No compensation if flight is canceled to avoid violating Shabbat, MKs decide
The committee approved an article stating that airlines that are forced to cancel flights so as not to make passengers violate the Jewish Sabbath need not pay the passengers any financial compensation.
Passengers whose flights are canceled in order not to violate the Sabbath will not be entitled to compensation, the Knesset Economic Affairs Committee decided yesterday.
The committee, chaired by MK Carmel Shama-Hacohen (Likud ), was discussing a bill on airline passengers' rights in preparation for sending it to the Knesset plenum for a vote. The bill, sponsored by MK Ahmed Tibi (United Arab List-Ta'al ), details the compensation and help airlines are required to give passengers whose flights are delayed or canceled. The committee approved an article stating that airlines that are forced to cancel flights so as not to make passengers violate the Jewish Sabbath need not pay the passengers any financial compensation. This provision would particularly affect El Al passengers, as El Al does not fly on Shabbat or Jewish holidays. For example, if an El Al plane had a technical problem and the flight was canceled because the plane was unable to fly before Shabbat, passengers would get no compensation.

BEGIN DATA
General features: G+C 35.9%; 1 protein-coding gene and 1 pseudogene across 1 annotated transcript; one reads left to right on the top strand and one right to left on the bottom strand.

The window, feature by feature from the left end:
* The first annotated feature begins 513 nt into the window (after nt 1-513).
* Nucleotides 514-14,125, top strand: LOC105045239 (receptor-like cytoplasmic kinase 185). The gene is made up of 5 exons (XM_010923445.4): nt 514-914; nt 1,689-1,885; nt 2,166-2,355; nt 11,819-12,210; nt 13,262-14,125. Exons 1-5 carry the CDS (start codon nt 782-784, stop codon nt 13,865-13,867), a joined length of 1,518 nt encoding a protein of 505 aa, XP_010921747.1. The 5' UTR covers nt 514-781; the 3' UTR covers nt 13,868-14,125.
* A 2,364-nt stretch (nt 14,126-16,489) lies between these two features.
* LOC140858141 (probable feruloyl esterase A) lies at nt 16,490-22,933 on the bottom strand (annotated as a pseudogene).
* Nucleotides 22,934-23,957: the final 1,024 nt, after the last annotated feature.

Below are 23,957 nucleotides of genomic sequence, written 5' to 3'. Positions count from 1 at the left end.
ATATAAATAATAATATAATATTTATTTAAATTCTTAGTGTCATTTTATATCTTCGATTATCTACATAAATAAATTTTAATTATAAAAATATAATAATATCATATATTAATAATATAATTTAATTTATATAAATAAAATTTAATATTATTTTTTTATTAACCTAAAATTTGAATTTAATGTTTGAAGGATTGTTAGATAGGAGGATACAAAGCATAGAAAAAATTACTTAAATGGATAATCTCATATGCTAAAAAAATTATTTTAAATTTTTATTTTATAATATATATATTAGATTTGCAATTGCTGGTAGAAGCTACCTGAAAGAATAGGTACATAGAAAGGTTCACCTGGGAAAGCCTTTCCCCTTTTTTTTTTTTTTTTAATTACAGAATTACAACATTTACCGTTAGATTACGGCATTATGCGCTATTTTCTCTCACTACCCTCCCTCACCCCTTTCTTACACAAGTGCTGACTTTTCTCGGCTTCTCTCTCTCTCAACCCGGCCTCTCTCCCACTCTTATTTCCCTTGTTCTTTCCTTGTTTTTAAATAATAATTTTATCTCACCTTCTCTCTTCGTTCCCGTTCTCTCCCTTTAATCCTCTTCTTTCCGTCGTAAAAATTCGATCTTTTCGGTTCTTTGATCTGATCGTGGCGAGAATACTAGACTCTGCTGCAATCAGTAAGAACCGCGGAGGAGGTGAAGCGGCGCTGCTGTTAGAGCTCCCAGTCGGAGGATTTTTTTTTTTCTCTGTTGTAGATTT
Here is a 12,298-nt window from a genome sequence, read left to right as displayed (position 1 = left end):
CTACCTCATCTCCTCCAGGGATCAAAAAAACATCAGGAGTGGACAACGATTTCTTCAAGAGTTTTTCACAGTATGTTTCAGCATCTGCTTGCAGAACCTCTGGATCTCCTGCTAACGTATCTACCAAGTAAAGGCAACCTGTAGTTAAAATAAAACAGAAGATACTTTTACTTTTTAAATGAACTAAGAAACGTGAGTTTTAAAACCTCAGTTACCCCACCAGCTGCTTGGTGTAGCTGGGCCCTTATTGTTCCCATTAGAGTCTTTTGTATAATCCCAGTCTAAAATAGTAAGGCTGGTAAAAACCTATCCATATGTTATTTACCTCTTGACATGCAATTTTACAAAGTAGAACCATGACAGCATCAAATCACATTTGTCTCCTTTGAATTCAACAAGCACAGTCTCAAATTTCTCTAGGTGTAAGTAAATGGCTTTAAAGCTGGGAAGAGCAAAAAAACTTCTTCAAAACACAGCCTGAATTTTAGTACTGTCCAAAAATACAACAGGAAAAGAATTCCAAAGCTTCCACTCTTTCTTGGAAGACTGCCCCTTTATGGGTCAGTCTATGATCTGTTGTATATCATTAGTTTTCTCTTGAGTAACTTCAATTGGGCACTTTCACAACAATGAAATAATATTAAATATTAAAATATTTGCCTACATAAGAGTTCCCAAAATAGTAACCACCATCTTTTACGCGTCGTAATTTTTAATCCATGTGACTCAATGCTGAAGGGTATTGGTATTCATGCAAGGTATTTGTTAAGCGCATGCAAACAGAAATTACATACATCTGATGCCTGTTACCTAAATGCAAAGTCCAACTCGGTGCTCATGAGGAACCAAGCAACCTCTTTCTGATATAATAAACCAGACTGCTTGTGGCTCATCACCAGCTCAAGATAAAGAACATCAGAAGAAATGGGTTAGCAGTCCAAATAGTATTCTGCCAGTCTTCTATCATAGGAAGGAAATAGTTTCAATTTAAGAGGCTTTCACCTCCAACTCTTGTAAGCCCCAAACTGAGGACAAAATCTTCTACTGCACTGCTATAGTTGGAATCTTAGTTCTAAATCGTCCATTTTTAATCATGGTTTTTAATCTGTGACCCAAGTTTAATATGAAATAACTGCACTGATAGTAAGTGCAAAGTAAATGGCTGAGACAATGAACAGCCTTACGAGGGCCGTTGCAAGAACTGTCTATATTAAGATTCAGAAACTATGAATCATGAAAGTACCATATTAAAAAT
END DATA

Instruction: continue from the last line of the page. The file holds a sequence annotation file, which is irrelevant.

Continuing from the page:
Tibi opened the debate with a request to discuss the case of passengers who are not allowed to board flights for security reasons. One article in the bill denies compensation in such cases, but Tibi called the language of "security reasons" too broad and said it needs to be narrowed.
MK Israel Hasson (Kadima ) proposed that if a passenger missed a flight because he was delayed for security reasons but was ultimately cleared to fly, he should be entitled to compensation. But in this case, the MKs agreed, the airline would not be responsible for paying the compensation.
A representative of the Shin Bet security service said that if the state were required to pay compensation for those delayed due to security reasons, it would introduce economic pressure into strictly security decisions. Today, a passenger who is delayed in such a case can file suit for damages, but is not compensated automatically.
"The phrase 'for security reasons' was intended to protect passengers, and it does not seem logical that the state should have to pay compensation because of it," the Shin Bet representative said.
But Tibi and Hasson said that sometimes passengers are delayed for too long, and then compensation is due.